Dear Mr. Berko: I read a column of yours years ago in which you recommended Dunkin’ Donuts stock. It sounded pretty good, so I bought 400 shares at $29. The stock is now about $55, but it doesn’t seem to be able to get above that level. Please advise me about whether I should hold or sell. My stockbroker wants me to sell and use the proceeds to buy stock in General Motors. He believes that GM’s sales and earnings will be good this year and next and that the $34-$36 price is a good entry point. Please advise me.
— H.H., Port Charlotte, Fla.
Dear H.H.: Since Dunkin’ Donuts units stopped making doughnuts (company trucks ship them to thousands of locations from central bakeries), their afternoon doughnuts have been dry and yucky. I liked Dunkin’ Brands Group (DNKN-$54.38) before I knew it trucks its doughnuts, and I recommended it to readers in late 2011 when it was $27.
Dunkin’ Donuts has more than 50 varieties of doughnuts and 13,000 franchised locations, 7,800 of which contain a Baskin-Robbins, certainly a tasty combination. Revenues, earnings and dividends have increased nicely in the past six years, as have all the important accounting metrics, especially net profit margins. However, I believe that any appreciable advance in DNKN’s stock price is an uphill slog.
Its doughnuts are scrumptious at 7 a.m., and sometimes I’ll purchase two variety boxes for the folks in the office complex where I write these columns. Those doughnuts complement our coffee service, which provides K-Cup pods from Tim Hortons, Caribou and Cinnabon. DNKN sells the most scrumptious, palatable, delectable, toothsome, succulent and tasty doughnuts, but only between 5 and 11 a.m. In the afternoon, the doughnuts are as stale as Gothic croutons. And after dinner, they’re hard enough that a bite might break a tooth. As a result, DNKN’s business craters in the afternoon.
Management needs some savvy marketing to improve afternoon and evening revenues. Without a magic formula for improving DNKN’s after-morning business, organic revenue growth may be difficult. The remaining inventory after dinner could be sold for hog slop to recover some of the cost of ingredients, seeing as even some cops wouldn’t eat these dry doughnuts. Or perhaps DNKN could sell the stales for a nickel and bring in more ice cream traffic. Or it could purchase hot, fresh Krispy Kreme doughnuts in the afternoon and evening and then hang a flashing red neon sign declaring that fresh doughnuts are for sale.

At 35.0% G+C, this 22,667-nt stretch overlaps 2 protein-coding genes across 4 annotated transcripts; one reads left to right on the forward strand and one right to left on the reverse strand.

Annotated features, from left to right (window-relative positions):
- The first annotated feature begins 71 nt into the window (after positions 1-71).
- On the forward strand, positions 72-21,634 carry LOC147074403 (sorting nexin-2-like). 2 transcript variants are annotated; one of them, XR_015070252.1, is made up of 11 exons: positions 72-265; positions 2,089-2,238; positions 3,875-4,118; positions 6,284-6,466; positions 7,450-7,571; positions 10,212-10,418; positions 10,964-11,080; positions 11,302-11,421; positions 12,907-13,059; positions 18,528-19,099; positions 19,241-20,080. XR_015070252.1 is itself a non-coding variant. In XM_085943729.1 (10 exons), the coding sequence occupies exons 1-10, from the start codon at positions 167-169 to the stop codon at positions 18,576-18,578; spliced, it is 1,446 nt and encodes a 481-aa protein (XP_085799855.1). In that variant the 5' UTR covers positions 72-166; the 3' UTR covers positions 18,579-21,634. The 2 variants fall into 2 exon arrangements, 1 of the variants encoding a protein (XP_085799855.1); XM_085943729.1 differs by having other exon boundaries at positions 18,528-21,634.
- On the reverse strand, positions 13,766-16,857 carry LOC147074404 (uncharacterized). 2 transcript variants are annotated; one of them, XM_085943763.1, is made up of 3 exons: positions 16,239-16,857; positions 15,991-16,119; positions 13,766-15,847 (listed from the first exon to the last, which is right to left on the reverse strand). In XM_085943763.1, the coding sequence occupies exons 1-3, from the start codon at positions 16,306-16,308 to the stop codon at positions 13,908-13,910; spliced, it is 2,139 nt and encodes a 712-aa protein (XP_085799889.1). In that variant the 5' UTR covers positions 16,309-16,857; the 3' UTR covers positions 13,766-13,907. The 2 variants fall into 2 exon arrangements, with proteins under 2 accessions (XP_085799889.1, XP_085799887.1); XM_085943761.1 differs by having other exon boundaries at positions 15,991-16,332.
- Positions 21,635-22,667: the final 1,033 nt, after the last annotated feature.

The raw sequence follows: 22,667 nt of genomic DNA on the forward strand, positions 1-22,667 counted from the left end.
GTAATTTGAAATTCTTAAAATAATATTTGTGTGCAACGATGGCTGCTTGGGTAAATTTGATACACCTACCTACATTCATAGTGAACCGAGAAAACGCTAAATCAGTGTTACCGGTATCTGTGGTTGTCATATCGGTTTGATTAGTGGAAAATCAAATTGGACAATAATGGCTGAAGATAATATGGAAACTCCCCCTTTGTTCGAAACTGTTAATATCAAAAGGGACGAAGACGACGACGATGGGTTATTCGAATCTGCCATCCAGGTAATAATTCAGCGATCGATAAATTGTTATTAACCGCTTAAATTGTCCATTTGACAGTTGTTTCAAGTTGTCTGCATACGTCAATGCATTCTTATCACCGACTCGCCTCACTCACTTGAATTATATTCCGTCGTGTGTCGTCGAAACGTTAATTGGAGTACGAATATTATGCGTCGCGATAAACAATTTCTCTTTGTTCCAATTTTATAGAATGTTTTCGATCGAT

Meanwhile, in the past three years, DNKN has tried to break the $56 level but failed. So I suggest that you place an open stop-loss order to sell your 400 DNKN shares at $49.50 and mark it “do not reduce.”
But hold your horses, Harry, and don’t buy General Motors. There are more new cars for sale in the U.S. than there are prospective buyers of affordable new cars. And used car numbers are increasing every day. As of December, there were over 300 million registered passenger cars in the U.S.
GM segued from the world’s largest bankruptcy restructuring to the world’s largest initial public offering, peddling 550 million shares to investors at $33 each. That was almost seven years ago. Today GM trades at $35.10, slightly above its IPO price in November 2010.
Because the consumer is losing purchasing power, GM’s revenues and earnings for 2017-18 may be flat to unimpressive. CEO Mary Barra, who assumed GM’s leadership in 2014, has done a yeoman’s job of running the company, and auto aficionados certainly like her newly designed cars. However, many buyers wish Barra would redesign GM’s ridiculous owners manuals, some of which are 330-plus pages, weigh 3 pounds and read like a James Joyce novel.
That aside, Edward Jones, Morningstar, Value Line, S&P Capital IQ, Market Edge, Jefferies, Piper Jaffray, Bank of America Merrill Lynch, Deutsche Bank and J.P. Morgan tell us that GM is ranked to perform better than the market averages for the year ahead. But I think all those brokerages are bonkers and lack the pluck to part from the herd.